Black and White Digital Processing Workshop – January 25th

Bridal Veil Fall and Snow, Yosemite National Park

The beauty and elegance of classic black and white photography has captivated viewers for over a century. This series of workshops teaches the tools and techniques used to create this beauty using digital tools. 

In Part 1, we’ll introduce the “look” we are going for by looking at prints and discussing the characteristics and intent that create the classic look.  

We’ll then cover the three primary elements in creating this look. First, We’ll learn to apply the “classic” intent to RAW files to create a base for further processing. Second, converting our color digital files to B&W with a creative vision will be explored through various tools and techniques. Third, we’ll learn the foundational approaches to creating contrast in our photographs that creates form, volume, beauty, and visual tension. These three pieces are inextricably linked. How you use any one of them directly affects your ability to use the others to achieve your desired result. 

Throughout the workshop, we’ll be making small 8×10 proof prints to test our work and get around the limitations for monitors to display the full beauty of the B&W image. 

This workshop is limited to four students to maximize learning potential of the one day format. We’ll be working in Photoshop, taking advantage of some of its unique properties that are difficult to replicate in other software. You do not need to be a fluent Photoshop user, but you should be comfortable using editing software with intermediate experience in file processing.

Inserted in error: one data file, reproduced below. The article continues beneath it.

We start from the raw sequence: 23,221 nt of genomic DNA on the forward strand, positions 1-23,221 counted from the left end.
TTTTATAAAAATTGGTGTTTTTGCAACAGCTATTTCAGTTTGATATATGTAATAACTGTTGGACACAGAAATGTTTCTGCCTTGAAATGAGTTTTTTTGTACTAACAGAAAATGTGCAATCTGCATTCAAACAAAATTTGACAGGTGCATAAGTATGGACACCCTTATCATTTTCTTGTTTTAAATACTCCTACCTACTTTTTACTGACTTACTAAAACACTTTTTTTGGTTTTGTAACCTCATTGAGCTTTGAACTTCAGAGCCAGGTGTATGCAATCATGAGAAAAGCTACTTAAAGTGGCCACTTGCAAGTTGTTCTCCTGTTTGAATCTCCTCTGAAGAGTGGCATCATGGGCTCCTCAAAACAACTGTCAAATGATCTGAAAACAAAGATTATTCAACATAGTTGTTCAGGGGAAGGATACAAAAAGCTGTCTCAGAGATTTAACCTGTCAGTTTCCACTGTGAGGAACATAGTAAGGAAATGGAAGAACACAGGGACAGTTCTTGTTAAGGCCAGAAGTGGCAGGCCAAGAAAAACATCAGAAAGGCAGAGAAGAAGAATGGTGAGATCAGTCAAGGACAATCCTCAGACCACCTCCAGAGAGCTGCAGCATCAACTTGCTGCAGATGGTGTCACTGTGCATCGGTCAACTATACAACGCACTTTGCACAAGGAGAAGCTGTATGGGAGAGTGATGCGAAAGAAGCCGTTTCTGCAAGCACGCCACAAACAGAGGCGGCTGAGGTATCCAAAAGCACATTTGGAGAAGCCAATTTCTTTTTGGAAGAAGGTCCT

Saturday January 25, 10am—4pm
Technology Engagement Center
306 Minerva DriveMurfreesboro, TN

Fee – $150 per student

Signup online at Eventbright:

https://www.eventbrite.com/e/photo-workshop-processing-for-the-classic-black-and-white-look-part-1-tickets-86390754071

Why are my B&W prints Purple?

That’s the problem one of my workshop participants was having and asked what could be causing it. This is actually a pretty common problem, but it can be easy to miss until you’ve trained your eyes to see it. 

The prints in question were made with the Epson Stylus Photo R1900, which lacks the Light Gray and Light Light Gray found in some other Epson models. That means when it prints a B&W photo, most shades of gray are being made up from the color inks. 

It’s very difficult to make a neutral gray from color inks, hence the color cast. The 24 and 44 inch epson and Canon printers, as well as some smaller printers, use two shades of light gray in addition to black to solve this. 

Yet even with those extra shades of gray, profiles can be to blame.  You need an accurate profile to get neutral color, and canned profiles (the ones that came with your printer or you downloaded from the paper manufacturer) rarely achieve perfect neutrality. 

In the case of the Epson R1900, if the photographer wants a better result, they will have to print on a printer that has gray inks and a decent profile.